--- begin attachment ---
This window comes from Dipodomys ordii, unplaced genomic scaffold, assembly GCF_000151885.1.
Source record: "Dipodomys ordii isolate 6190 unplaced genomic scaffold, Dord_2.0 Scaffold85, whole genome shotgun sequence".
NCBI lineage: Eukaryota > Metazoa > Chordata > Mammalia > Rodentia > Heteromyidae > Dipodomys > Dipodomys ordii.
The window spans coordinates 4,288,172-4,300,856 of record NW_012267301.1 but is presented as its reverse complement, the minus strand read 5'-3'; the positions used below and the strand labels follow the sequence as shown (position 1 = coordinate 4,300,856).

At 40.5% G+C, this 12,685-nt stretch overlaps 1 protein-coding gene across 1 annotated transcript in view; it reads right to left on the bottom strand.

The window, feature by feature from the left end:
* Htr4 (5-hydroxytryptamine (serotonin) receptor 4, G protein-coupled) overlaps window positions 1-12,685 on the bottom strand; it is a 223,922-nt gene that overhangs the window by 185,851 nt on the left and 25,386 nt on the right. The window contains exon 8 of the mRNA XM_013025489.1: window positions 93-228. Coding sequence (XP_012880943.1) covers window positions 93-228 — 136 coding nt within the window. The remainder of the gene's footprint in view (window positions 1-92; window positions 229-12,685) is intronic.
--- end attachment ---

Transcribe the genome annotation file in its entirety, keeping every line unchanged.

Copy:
This window comes from Dipodomys ordii, unplaced genomic scaffold, assembly GCF_000151885.1.
Source record: "Dipodomys ordii isolate 6190 unplaced genomic scaffold, Dord_2.0 Scaffold85, whole genome shotgun sequence".
NCBI lineage: Eukaryota > Metazoa > Chordata > Mammalia > Rodentia > Heteromyidae > Dipodomys > Dipodomys ordii.
The window spans coordinates 4,288,172-4,300,856 of record NW_012267301.1 but is presented as its reverse complement, the minus strand read 5'-3'; the positions used below and the strand labels follow the sequence as shown (position 1 = coordinate 4,300,856).

At 40.5% G+C, this 12,685-nt stretch overlaps 1 protein-coding gene across 1 annotated transcript in view; it reads right to left on the bottom strand.

The window, feature by feature from the left end:
* Htr4 (5-hydroxytryptamine (serotonin) receptor 4, G protein-coupled) overlaps window positions 1-12,685 on the bottom strand; it is a 223,922-nt gene that overhangs the window by 185,851 nt on the left and 25,386 nt on the right. The window contains exon 8 of the mRNA XM_013025489.1: window positions 93-228. Coding sequence (XP_012880943.1) covers window positions 93-228 — 136 coding nt within the window. The remainder of the gene's footprint in view (window positions 1-92; window positions 229-12,685) is intronic.